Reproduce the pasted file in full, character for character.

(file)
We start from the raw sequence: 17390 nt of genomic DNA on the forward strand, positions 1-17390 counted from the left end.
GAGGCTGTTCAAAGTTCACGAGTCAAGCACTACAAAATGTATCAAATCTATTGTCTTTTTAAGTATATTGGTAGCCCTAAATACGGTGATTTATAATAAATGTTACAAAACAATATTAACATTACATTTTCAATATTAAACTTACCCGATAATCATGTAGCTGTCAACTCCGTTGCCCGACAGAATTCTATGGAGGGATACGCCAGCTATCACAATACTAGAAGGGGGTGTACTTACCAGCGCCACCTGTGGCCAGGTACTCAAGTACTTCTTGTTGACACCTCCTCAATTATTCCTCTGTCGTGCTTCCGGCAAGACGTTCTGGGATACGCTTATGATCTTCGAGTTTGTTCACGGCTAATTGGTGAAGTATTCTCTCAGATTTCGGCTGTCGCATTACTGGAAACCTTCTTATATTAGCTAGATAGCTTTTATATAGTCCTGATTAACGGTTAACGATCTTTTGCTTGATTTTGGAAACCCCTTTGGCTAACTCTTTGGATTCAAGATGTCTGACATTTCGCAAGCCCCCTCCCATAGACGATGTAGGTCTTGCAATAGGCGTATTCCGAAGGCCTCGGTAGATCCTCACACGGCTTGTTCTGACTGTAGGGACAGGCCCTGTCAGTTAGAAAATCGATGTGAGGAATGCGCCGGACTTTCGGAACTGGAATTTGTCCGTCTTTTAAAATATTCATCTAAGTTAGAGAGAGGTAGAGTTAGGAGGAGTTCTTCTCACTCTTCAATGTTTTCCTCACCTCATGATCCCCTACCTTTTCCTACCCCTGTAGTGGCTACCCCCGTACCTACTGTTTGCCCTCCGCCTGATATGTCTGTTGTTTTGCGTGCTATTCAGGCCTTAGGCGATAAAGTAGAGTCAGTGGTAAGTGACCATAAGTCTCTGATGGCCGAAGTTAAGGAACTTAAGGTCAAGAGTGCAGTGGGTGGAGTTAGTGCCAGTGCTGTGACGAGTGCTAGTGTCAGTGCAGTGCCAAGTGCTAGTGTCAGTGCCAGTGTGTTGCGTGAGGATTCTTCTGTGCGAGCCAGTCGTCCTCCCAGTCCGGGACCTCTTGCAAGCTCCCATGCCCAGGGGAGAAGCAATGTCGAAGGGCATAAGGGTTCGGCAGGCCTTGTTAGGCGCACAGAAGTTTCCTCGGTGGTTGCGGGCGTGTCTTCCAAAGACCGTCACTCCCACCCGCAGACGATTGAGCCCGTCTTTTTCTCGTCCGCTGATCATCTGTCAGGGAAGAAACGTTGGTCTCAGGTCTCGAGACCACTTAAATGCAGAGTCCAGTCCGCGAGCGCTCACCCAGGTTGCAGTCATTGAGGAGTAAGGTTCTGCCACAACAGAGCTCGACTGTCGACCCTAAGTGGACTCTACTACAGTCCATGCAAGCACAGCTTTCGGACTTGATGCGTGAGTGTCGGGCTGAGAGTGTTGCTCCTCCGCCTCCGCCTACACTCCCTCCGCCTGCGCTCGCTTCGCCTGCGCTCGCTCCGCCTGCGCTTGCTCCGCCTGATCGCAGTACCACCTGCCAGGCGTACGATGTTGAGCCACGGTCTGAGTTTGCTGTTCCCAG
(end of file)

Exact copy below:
We start from the raw sequence: 17390 nt of genomic DNA on the forward strand, positions 1-17390 counted from the left end.
GAGGCTGTTCAAAGTTCACGAGTCAAGCACTACAAAATGTATCAAATCTATTGTCTTTTTAAGTATATTGGTAGCCCTAAATACGGTGATTTATAATAAATGTTACAAAACAATATTAACATTACATTTTCAATATTAAACTTACCCGATAATCATGTAGCTGTCAACTCCGTTGCCCGACAGAATTCTATGGAGGGATACGCCAGCTATCACAATACTAGAAGGGGGTGTACTTACCAGCGCCACCTGTGGCCAGGTACTCAAGTACTTCTTGTTGACACCTCCTCAATTATTCCTCTGTCGTGCTTCCGGCAAGACGTTCTGGGATACGCTTATGATCTTCGAGTTTGTTCACGGCTAATTGGTGAAGTATTCTCTCAGATTTCGGCTGTCGCATTACTGGAAACCTTCTTATATTAGCTAGATAGCTTTTATATAGTCCTGATTAACGGTTAACGATCTTTTGCTTGATTTTGGAAACCCCTTTGGCTAACTCTTTGGATTCAAGATGTCTGACATTTCGCAAGCCCCCTCCCATAGACGATGTAGGTCTTGCAATAGGCGTATTCCGAAGGCCTCGGTAGATCCTCACACGGCTTGTTCTGACTGTAGGGACAGGCCCTGTCAGTTAGAAAATCGATGTGAGGAATGCGCCGGACTTTCGGAACTGGAATTTGTCCGTCTTTTAAAATATTCATCTAAGTTAGAGAGAGGTAGAGTTAGGAGGAGTTCTTCTCACTCTTCAATGTTTTCCTCACCTCATGATCCCCTACCTTTTCCTACCCCTGTAGTGGCTACCCCCGTACCTACTGTTTGCCCTCCGCCTGATATGTCTGTTGTTTTGCGTGCTATTCAGGCCTTAGGCGATAAAGTAGAGTCAGTGGTAAGTGACCATAAGTCTCTGATGGCCGAAGTTAAGGAACTTAAGGTCAAGAGTGCAGTGGGTGGAGTTAGTGCCAGTGCTGTGACGAGTGCTAGTGTCAGTGCAGTGCCAAGTGCTAGTGTCAGTGCCAGTGTGTTGCGTGAGGATTCTTCTGTGCGAGCCAGTCGTCCTCCCAGTCCGGGACCTCTTGCAAGCTCCCATGCCCAGGGGAGAAGCAATGTCGAAGGGCATAAGGGTTCGGCAGGCCTTGTTAGGCGCACAGAAGTTTCCTCGGTGGTTGCGGGCGTGTCTTCCAAAGACCGTCACTCCCACCCGCAGACGATTGAGCCCGTCTTTTTCTCGTCCGCTGATCATCTGTCAGGGAAGAAACGTTGGTCTCAGGTCTCGAGACCACTTAAATGCAGAGTCCAGTCCGCGAGCGCTCACCCAGGTTGCAGTCATTGAGGAGTAAGGTTCTGCCACAACAGAGCTCGACTGTCGACCCTAAGTGGACTCTACTACAGTCCATGCAAGCACAGCTTTCGGACTTGATGCGTGAGTGTCGGGCTGAGAGTGTTGCTCCTCCGCCTCCGCCTACACTCCCTCCGCCTGCGCTCGCTTCGCCTGCGCTCGCTCCGCCTGCGCTTGCTCCGCCTGATCGCAGTACCACCTGCCAGGCGTACGATGTTGAGCCACGGTCTGAGTTTGCTGTTCCCAG